One potential disadvantage of focusing on this image is that it may focus too much attentiona on speed, momentum, and leverage. Although an axe handle usually moves through a large arc, the waist/torso does not always move much in the Tai Chi form. The waist/torso, however, remains important. To deal with this difference, it may be helpful to focus on a bow and arrow.

Notable Tai Chi practitioners have written about the three bows of the body: the legs, the spine, and the arms. Although I imagine I understand this analogy, I do not really feel a "bow" in my spine as I do the form, at least in the Associations version. What I feel more is something like a bow string in the spine. My spine/torso/waist is what sends the energy out, but the majority of the energy may actually come from my legs and arms. Just as a bowstring changes to accommodate the transfer of force to the arrow, my spine/torso/waist must change, but the change does not have to be very much. Perhaps, this is what is meant by "sticking Qi to the spine."

I find these analogies particular helpful when I focus on short-range energy in the form. In most of the postures, I do not feel that the energy is gathered to coalesce or intersect at a specific point, but rather that it is prepared and then moves through a range of points where it can be applied. This kind of focus makes my focus more on my back and core and more "internal" aspects of generating energy.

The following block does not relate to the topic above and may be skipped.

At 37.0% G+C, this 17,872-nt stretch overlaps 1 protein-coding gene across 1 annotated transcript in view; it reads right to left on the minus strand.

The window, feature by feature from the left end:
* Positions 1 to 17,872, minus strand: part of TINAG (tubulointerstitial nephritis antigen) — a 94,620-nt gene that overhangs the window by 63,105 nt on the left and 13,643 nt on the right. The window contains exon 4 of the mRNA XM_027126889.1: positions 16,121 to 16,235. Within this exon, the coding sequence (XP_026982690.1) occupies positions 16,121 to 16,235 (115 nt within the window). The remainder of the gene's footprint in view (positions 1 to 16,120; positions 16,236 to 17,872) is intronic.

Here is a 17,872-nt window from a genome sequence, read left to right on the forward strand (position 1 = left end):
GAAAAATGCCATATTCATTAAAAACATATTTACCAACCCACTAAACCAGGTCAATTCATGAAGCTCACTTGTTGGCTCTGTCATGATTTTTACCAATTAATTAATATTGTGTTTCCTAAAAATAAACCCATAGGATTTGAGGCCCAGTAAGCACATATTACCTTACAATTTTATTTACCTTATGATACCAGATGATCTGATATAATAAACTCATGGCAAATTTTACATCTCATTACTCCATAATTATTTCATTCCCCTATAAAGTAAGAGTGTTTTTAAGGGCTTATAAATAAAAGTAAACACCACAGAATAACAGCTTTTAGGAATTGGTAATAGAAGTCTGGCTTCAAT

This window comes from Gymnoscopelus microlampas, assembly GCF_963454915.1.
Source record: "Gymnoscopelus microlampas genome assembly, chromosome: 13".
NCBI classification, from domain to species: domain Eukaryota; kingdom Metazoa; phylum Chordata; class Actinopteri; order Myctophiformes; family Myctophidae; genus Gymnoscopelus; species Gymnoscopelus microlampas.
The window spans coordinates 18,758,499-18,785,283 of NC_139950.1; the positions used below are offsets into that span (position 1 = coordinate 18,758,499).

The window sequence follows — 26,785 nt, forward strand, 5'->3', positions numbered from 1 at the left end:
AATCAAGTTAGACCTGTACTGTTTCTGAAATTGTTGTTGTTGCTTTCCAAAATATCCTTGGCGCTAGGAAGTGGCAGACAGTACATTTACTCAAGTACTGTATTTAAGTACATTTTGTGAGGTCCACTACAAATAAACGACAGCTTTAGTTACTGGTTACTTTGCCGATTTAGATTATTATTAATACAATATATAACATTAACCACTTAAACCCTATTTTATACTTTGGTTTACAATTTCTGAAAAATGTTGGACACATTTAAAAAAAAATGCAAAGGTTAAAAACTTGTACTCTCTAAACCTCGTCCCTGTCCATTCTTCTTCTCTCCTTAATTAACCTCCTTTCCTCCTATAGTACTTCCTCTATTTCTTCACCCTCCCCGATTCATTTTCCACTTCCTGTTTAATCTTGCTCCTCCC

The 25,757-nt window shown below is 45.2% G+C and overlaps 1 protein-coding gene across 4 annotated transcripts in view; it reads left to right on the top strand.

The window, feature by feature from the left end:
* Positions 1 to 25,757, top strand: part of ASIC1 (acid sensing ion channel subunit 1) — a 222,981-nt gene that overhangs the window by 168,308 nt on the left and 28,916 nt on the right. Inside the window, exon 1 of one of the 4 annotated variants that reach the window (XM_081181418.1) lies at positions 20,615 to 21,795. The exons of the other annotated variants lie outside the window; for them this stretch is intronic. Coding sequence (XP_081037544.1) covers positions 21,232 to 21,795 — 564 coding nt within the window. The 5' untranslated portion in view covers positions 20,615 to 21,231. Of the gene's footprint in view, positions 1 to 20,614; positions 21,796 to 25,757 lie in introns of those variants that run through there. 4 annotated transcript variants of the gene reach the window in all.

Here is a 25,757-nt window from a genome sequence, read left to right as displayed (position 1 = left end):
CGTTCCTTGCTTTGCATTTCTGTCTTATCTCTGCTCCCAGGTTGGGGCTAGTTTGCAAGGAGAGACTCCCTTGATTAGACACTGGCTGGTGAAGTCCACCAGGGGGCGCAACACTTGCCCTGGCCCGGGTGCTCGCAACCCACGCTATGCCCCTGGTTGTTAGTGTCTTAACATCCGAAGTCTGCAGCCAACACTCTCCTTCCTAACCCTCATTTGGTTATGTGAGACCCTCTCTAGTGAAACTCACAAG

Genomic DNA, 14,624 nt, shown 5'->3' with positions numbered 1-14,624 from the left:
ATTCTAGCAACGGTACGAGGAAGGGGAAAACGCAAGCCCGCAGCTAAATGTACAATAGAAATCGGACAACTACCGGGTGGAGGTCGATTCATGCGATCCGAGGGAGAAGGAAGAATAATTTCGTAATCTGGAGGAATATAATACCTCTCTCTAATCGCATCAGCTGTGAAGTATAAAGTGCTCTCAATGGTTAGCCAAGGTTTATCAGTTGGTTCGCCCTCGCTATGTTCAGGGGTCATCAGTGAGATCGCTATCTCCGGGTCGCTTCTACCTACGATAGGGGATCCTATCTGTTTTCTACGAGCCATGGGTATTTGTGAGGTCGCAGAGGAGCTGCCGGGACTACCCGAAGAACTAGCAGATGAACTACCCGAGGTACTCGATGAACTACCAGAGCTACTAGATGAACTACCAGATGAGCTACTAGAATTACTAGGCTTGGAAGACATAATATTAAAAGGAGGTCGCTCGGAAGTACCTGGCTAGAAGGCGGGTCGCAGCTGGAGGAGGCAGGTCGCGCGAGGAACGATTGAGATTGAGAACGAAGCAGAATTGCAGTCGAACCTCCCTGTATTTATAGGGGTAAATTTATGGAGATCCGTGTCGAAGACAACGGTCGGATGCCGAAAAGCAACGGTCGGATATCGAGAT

Take care,
Audi



[This message has been edited by Audi (edited 10-31-2007).]
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Postby Bob Ashmore » Mon Oct 15, 2007 8:08 pm

Audi,
Excellent post. As usual I'm going to have to work through some of the things you talk about before I can speak clearly about them, but also as always you have given me much to think about.
I did want to mention though that my concept of the "spinal bow" comes directly from the spine, but it doesn't visually or even mentally look much like a classically drawn bow string, rather I think of it as a place to store energy to be used in conjunction with the other body bows, which due to the joints of the arms and legs do physically resemble a pulled or released bow string.
The way I see it now, without one bow the other two don't really mean very much.
If my legs aren't storing and releasing energy, then the spinal bow won't make too much difference. If the body isn't bowing, then the arms bowing won't do very much. They have to work together.